After founding the Realistic Travels imprint, sometime shortly before the war , Girdwood began making acquaintance with people in power, often through showing them his work and offering to provide them with stereographic portraits. During the war, his charisma took him well beyond Willcocks. His social climbing ranged from staging scenes of Sir John French ‘commanding’ at GHQ to taking portraits featuring HRH Henry, the Prince of Wales, ‘somewhere in France’. Ingeniously, he had the young prince click the shutter on his camera, and through this obtained the Crown Copyright for all Realistic Travels images – for a short period of time. After repeatedly sneaking up to the front he offended Haig and his Crown Copyright was revoked, and all official connections with the British Army were severed.
Girdwood spent the remainder of the war buying negatives from other stereographers portraying battles he himself had not witnessed, creating dozens of ‘canonical sets’ which often were unique; upon hearing that a potential customer was interested primarily in aviation and naval material, Girdwood would proclaim that he had just the set for that... and create it on the spot. Assigning semi–random numbers to the cards in these made–to–order sets makes tracking down a complete catalogue of every Realistic Travels image of the Great War near to impossible. However, there are canonical sets of 200, 500 and 600 cards that can provide a template to begin a collection from.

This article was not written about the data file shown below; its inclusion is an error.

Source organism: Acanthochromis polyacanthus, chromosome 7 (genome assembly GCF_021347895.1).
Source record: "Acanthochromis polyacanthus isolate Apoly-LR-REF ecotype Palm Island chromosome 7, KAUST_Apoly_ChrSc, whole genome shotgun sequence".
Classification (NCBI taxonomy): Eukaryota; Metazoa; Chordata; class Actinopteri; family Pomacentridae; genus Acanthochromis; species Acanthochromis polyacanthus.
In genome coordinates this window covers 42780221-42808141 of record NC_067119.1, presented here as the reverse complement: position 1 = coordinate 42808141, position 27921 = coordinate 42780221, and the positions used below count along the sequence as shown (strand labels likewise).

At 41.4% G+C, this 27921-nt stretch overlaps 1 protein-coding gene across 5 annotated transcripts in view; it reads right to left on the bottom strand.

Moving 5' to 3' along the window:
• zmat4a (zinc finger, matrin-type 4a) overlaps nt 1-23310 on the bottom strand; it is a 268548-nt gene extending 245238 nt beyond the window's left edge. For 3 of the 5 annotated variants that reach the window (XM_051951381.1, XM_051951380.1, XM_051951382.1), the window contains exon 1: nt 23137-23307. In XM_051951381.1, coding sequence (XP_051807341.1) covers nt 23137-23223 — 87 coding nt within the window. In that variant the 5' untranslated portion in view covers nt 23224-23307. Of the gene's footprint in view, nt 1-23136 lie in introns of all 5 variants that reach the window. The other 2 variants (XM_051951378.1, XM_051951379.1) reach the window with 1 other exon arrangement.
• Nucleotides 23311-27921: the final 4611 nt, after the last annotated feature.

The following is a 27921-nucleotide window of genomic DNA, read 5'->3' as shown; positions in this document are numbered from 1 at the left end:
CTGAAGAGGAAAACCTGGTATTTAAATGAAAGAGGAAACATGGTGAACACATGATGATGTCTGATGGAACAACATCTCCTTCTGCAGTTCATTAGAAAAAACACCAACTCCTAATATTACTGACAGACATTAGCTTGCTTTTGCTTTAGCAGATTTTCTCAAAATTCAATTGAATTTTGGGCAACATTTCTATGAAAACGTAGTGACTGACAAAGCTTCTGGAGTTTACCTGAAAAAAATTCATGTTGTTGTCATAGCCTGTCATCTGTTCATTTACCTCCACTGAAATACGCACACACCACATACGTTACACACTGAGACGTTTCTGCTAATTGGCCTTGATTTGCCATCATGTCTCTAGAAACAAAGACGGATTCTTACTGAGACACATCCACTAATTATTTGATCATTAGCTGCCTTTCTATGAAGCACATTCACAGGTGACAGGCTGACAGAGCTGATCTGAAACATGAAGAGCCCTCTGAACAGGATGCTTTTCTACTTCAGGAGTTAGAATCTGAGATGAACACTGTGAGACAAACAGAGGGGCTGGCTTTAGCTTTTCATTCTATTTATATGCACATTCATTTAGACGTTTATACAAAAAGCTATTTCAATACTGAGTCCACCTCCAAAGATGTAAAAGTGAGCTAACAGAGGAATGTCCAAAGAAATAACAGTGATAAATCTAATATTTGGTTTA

1914 – 15: Embedded with the Indian Corps and obtaining the Gallipoli negatives
As soon as war broke out Girdwood made it his business to document the Indian Corps, while simultaneously sending assistants to other regions of the Middle East and Africa to document the war efforts there – correctly guessing that his soon–to–be rivals at U&U and
KVC would primarily be concerned with the Western Front. It is thus that his imprint created the most impressive (if hard to catalogue) array of English–language paper stereoviews, with broader appeal to modern Great War scholars than KVC or U&U. While the latter two outfits are more widely known and studied amongst stereography scholars, they are of much lesser value when considering the scope of the war on the whole due to the limitations placed upon these manufacturers and the topical limitations they placed upon themselves.
All views of the Indian Corps, as well as views of the Indian hospitals in Britain and France, were taken by Girdwood with the help of at least two assistants. In characteristic Girdwood style, the majority of his 1915 activities were paid for by the Indian government and the War Office, as he was simultaneously filming the silent propaganda film With the Empire’s Fighters.  Moving his three large plate–back cameras, tripods, filming equipment, film stock and related ephemera required two pack horses, and he rode alongside them (his assistants had to march). Girdwood took time to study all units within the Indian Corps but had a particular fascination with the Gurkhas. While on the training grounds in France after arrival, Girdwood spent days staging scenes that were anything but ‘Realistic’. Flash stereography with large format cameras of men going over the top at the front would have gotten Girdwood a well–deserved bayonetting; regardless, his staged scenes (including a few of ‘dead’ BEF soldiers all comfortably lying in trenches and fields, with no wounds visible) were as close as one could get to bringing the war into the public’s parlours in 1915.